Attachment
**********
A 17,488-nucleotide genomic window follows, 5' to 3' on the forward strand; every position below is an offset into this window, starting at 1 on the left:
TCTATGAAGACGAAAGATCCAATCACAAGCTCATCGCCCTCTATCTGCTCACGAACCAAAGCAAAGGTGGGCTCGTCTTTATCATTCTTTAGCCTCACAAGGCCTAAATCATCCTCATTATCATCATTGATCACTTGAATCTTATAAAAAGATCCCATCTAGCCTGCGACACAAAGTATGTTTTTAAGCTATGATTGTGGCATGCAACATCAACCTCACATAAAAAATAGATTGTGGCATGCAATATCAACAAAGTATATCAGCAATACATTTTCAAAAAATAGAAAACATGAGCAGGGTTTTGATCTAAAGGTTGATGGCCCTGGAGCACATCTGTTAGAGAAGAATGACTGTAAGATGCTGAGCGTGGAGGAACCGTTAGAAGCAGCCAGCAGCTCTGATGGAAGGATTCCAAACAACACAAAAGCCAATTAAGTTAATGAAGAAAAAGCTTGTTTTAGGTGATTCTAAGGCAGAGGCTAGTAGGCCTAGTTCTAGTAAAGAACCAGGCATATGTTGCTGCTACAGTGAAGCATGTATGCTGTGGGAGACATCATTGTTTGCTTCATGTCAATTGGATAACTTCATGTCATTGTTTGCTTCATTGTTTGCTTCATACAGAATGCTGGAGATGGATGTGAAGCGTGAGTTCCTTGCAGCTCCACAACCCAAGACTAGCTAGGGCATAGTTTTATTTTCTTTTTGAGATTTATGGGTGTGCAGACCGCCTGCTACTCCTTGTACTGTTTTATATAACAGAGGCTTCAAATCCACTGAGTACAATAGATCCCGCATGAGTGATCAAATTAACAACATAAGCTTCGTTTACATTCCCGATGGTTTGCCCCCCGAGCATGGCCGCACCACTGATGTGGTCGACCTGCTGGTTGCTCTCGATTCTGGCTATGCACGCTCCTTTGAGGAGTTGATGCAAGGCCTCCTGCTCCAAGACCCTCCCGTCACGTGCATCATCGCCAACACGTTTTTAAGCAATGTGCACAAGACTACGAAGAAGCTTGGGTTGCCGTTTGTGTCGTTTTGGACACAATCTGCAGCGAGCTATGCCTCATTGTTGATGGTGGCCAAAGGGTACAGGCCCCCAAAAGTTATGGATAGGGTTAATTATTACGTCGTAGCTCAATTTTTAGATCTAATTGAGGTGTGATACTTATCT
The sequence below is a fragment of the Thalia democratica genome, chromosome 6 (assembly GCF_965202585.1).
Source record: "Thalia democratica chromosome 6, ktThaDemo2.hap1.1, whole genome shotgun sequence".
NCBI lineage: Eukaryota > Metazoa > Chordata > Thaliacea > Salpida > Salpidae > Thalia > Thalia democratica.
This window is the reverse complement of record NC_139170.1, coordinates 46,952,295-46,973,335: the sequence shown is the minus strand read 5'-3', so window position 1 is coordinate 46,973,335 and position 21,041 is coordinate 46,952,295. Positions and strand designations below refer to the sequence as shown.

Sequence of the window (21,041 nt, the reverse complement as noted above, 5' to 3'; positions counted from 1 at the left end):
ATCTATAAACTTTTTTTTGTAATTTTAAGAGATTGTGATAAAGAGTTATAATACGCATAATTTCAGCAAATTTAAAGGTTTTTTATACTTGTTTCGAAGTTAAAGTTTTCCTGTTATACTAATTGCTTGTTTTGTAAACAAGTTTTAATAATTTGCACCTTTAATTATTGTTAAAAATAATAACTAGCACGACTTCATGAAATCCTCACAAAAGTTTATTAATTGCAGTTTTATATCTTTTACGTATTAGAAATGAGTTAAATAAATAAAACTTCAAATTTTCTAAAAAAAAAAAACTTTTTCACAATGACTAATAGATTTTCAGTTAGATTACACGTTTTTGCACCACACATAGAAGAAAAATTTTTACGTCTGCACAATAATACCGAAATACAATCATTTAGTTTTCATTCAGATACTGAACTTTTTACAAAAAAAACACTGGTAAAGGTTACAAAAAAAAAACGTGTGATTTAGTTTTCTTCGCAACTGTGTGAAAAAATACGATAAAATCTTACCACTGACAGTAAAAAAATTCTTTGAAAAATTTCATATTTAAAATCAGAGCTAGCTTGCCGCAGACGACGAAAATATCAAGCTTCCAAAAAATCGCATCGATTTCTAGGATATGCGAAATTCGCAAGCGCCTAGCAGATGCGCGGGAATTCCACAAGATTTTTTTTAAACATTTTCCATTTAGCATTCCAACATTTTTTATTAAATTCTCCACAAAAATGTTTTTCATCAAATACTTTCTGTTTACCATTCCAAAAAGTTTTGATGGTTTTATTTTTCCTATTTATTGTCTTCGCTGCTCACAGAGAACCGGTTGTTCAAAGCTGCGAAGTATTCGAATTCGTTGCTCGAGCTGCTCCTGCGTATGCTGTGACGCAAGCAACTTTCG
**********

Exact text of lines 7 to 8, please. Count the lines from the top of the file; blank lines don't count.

Sequence of the window (21,041 nt, the reverse complement as noted above, 5' to 3'; positions counted from 1 at the left end):
ATCTATAAACTTTTTTTTGTAATTTTAAGAGATTGTGATAAAGAGTTATAATACGCATAATTTCAGCAAATTTAAAGGTTTTTTATACTTGTTTCGAAGTTAAAGTTTTCCTGTTATACTAATTGCTTGTTTTGTAAACAAGTTTTAATAATTTGCACCTTTAATTATTGTTAAAAATAATAACTAGCACGACTTCATGAAATCCTCACAAAAGTTTATTAATTGCAGTTTTATATCTTTTACGTATTAGAAATGAGTTAAATAAATAAAACTTCAAATTTTCTAAAAAAAAAAAACTTTTTCACAATGACTAATAGATTTTCAGTTAGATTACACGTTTTTGCACCACACATAGAAGAAAAATTTTTACGTCTGCACAATAATACCGAAATACAATCATTTAGTTTTCATTCAGATACTGAACTTTTTACAAAAAAAACACTGGTAAAGGTTACAAAAAAAAAACGTGTGATTTAGTTTTCTTCGCAACTGTGTGAAAAAATACGATAAAATCTTACCACTGACAGTAAAAAAATTCTTTGAAAAATTTCATATTTAAAATCAGAGCTAGCTTGCCGCAGACGACGAAAATATCAAGCTTCCAAAAAATCGCATCGATTTCTAGGATATGCGAAATTCGCAAGCGCCTAGCAGATGCGCGGGAATTCCACAAGATTTTTTTTAAACATTTTCCATTTAGCATTCCAACATTTTTTATTAAATTCTCCACAAAAATGTTTTTCATCAAATACTTTCTGTTTACCATTCCAAAAAGTTTTGATGGTTTTATTTTTCCTATTTATTGTCTTCGCTGCTCACAGAGAACCGGTTGTTCAAAGCTGCGAAGTATTCGAATTCGTTGCTCGAGCTGCTCCTGCGTATGCTGTGACGCAAGCAACTTTCG